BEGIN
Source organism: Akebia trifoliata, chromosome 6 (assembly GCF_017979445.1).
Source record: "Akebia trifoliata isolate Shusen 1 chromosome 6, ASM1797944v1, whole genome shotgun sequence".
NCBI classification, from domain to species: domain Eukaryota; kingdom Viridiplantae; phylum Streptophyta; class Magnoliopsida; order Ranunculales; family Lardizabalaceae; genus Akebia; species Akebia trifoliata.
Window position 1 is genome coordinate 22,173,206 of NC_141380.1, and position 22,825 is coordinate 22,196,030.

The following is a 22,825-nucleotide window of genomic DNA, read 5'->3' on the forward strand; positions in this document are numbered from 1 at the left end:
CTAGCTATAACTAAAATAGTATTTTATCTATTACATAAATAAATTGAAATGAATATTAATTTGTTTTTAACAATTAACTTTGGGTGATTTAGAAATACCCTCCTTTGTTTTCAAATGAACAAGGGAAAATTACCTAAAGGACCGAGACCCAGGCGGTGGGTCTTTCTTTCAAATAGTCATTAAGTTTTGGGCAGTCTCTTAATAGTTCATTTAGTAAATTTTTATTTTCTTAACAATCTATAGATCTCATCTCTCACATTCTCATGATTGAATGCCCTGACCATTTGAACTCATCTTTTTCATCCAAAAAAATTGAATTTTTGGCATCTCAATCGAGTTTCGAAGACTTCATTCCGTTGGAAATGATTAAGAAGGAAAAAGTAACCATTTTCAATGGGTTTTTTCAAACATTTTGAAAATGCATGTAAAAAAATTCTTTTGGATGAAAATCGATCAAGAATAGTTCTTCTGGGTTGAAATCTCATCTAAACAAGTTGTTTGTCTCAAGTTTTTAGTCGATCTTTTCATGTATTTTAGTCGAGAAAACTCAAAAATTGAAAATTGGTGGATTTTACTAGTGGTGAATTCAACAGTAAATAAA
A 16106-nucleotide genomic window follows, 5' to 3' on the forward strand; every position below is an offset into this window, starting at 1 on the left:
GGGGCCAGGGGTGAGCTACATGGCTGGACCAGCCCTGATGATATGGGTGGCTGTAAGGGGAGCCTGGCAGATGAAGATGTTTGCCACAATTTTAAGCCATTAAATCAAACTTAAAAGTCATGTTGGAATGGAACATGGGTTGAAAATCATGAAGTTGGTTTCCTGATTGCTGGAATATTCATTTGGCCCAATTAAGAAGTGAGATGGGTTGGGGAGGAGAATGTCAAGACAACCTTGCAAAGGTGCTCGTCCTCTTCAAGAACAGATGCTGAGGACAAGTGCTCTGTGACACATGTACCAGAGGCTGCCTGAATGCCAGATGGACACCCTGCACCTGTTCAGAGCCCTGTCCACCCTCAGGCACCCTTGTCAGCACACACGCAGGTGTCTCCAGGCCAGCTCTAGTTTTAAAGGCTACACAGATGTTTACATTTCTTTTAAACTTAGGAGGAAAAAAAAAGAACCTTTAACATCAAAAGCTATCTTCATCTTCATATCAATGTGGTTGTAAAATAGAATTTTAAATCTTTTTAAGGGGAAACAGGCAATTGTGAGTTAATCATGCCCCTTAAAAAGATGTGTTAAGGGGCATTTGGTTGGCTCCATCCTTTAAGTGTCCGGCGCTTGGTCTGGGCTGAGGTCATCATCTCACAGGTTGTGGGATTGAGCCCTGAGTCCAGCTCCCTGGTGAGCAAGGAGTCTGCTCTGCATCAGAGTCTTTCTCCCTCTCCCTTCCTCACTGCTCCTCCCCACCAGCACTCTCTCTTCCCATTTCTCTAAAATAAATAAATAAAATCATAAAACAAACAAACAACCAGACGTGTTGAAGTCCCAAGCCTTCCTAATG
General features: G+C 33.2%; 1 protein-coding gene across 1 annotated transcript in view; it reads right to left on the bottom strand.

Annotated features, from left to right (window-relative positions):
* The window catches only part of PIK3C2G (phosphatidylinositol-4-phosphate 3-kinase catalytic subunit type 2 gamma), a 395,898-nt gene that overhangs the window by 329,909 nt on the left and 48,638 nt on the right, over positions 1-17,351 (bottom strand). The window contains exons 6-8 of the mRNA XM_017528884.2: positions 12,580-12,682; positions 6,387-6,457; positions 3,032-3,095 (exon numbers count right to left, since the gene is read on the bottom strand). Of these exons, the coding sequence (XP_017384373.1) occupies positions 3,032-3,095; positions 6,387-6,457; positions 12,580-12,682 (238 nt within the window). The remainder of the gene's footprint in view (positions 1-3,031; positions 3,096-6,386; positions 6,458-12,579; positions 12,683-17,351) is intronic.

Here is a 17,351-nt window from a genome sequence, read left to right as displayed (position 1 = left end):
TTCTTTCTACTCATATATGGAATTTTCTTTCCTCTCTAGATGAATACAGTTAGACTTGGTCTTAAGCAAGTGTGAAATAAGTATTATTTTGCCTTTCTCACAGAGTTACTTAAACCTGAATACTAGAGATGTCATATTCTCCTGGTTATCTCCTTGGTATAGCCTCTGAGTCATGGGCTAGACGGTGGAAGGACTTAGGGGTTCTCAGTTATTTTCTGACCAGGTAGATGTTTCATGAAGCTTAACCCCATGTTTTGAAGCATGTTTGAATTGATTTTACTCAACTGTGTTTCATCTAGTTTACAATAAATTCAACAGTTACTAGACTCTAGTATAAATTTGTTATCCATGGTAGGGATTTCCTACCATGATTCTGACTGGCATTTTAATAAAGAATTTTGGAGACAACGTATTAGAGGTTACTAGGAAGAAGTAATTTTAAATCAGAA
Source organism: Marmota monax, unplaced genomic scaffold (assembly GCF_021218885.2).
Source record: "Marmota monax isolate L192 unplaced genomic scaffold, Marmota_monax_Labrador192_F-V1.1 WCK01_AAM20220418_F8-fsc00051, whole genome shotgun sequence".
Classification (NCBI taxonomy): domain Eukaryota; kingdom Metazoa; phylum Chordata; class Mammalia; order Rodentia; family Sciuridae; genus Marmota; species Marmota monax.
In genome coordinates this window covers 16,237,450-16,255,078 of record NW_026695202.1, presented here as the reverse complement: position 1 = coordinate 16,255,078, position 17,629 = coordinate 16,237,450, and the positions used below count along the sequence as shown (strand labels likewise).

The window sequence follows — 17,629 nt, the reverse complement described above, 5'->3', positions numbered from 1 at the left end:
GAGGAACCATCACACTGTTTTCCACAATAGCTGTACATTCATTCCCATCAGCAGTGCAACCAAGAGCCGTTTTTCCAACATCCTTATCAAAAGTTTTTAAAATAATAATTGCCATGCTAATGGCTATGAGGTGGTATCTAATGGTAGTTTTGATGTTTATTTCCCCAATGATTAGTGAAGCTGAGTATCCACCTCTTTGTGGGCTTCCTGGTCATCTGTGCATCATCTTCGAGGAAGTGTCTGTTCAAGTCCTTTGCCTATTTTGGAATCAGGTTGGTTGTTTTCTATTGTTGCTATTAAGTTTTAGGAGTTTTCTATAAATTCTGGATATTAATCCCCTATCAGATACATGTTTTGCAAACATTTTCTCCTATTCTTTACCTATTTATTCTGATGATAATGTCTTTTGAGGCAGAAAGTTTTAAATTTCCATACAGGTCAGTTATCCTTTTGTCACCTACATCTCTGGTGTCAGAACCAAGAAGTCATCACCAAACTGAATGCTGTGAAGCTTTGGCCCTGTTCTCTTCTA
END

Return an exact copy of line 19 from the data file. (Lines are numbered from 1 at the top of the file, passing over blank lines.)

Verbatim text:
GAGGAACCATCACACTGTTTTCCACAATAGCTGTACATTCATTCCCATCAGCAGTGCAACCAAGAGCCGTTTTTCCAACATCCTTATCAAAAGTTTTTAAAATAATAATTGCCATGCTAATGGCTATGAGGTGGTATCTAATGGTAGTTTTGATGTTTATTTCCCCAATGATTAGTGAAGCTGAGTATCCACCTCTTTGTGGGCTTCCTGGTCATCTGTGCATCATCTTCGAGGAAGTGTCTGTTCAAGTCCTTTGCCTATTTTGGAATCAGGTTGGTTGTTTTCTATTGTTGCTATTAAGTTTTAGGAGTTTTCTATAAATTCTGGATATTAATCCCCTATCAGATACATGTTTTGCAAACATTTTCTCCTATTCTTTACCTATTTATTCTGATGATAATGTCTTTTGAGGCAGAAAGTTTTAAATTTCCATACAGGTCAGTTATCCTTTTGTCACCTACATCTCTGGTGTCAGAACCAAGAAGTCATCACCAAACTGAATGCTGTGAAGCTTTGGCCCTGTTCTCTTCTA